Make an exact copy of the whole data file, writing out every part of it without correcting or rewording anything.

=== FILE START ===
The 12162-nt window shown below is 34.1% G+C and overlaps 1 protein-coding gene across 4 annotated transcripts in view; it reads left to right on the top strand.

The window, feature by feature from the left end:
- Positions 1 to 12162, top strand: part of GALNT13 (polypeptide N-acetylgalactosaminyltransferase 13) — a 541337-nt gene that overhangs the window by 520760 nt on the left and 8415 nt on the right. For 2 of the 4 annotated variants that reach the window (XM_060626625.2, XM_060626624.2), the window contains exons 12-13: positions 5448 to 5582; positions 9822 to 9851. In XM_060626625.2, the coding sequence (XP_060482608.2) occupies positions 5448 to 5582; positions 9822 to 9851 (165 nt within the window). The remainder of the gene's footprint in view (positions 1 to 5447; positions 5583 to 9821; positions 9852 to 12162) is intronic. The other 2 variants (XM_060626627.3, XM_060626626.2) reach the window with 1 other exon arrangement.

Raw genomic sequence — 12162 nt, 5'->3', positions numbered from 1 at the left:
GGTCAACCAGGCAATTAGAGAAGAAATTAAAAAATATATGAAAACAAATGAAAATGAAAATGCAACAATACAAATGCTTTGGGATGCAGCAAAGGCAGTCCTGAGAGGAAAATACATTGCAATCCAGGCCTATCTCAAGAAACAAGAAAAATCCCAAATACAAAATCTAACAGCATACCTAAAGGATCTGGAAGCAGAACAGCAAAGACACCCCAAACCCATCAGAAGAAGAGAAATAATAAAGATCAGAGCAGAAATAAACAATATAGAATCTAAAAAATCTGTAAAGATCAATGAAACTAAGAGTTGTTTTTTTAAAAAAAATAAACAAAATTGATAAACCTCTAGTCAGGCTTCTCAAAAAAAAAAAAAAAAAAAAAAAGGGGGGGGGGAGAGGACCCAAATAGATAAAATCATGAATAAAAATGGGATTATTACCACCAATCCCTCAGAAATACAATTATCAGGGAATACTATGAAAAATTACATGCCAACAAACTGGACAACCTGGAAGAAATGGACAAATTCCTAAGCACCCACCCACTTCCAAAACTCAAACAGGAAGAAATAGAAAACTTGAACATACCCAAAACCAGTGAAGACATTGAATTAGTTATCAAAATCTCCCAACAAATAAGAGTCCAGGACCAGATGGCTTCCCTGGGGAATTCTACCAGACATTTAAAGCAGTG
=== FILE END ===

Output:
The 12162-nt window shown below is 34.1% G+C and overlaps 1 protein-coding gene across 4 annotated transcripts in view; it reads left to right on the top strand.

The window, feature by feature from the left end:
- Positions 1 to 12162, top strand: part of GALNT13 (polypeptide N-acetylgalactosaminyltransferase 13) — a 541337-nt gene that overhangs the window by 520760 nt on the left and 8415 nt on the right. For 2 of the 4 annotated variants that reach the window (XM_060626625.2, XM_060626624.2), the window contains exons 12-13: positions 5448 to 5582; positions 9822 to 9851. In XM_060626625.2, the coding sequence (XP_060482608.2) occupies positions 5448 to 5582; positions 9822 to 9851 (165 nt within the window). The remainder of the gene's footprint in view (positions 1 to 5447; positions 5583 to 9821; positions 9852 to 12162) is intronic. The other 2 variants (XM_060626627.3, XM_060626626.2) reach the window with 1 other exon arrangement.

Raw genomic sequence — 12162 nt, 5'->3', positions numbered from 1 at the left:
GGTCAACCAGGCAATTAGAGAAGAAATTAAAAAATATATGAAAACAAATGAAAATGAAAATGCAACAATACAAATGCTTTGGGATGCAGCAAAGGCAGTCCTGAGAGGAAAATACATTGCAATCCAGGCCTATCTCAAGAAACAAGAAAAATCCCAAATACAAAATCTAACAGCATACCTAAAGGATCTGGAAGCAGAACAGCAAAGACACCCCAAACCCATCAGAAGAAGAGAAATAATAAAGATCAGAGCAGAAATAAACAATATAGAATCTAAAAAATCTGTAAAGATCAATGAAACTAAGAGTTGTTTTTTTAAAAAAAATAAACAAAATTGATAAACCTCTAGTCAGGCTTCTCAAAAAAAAAAAAAAAAAAAAAAAGGGGGGGGGGAGAGGACCCAAATAGATAAAATCATGAATAAAAATGGGATTATTACCACCAATCCCTCAGAAATACAATTATCAGGGAATACTATGAAAAATTACATGCCAACAAACTGGACAACCTGGAAGAAATGGACAAATTCCTAAGCACCCACCCACTTCCAAAACTCAAACAGGAAGAAATAGAAAACTTGAACATACCCAAAACCAGTGAAGACATTGAATTAGTTATCAAAATCTCCCAACAAATAAGAGTCCAGGACCAGATGGCTTCCCTGGGGAATTCTACCAGACATTTAAAGCAGTG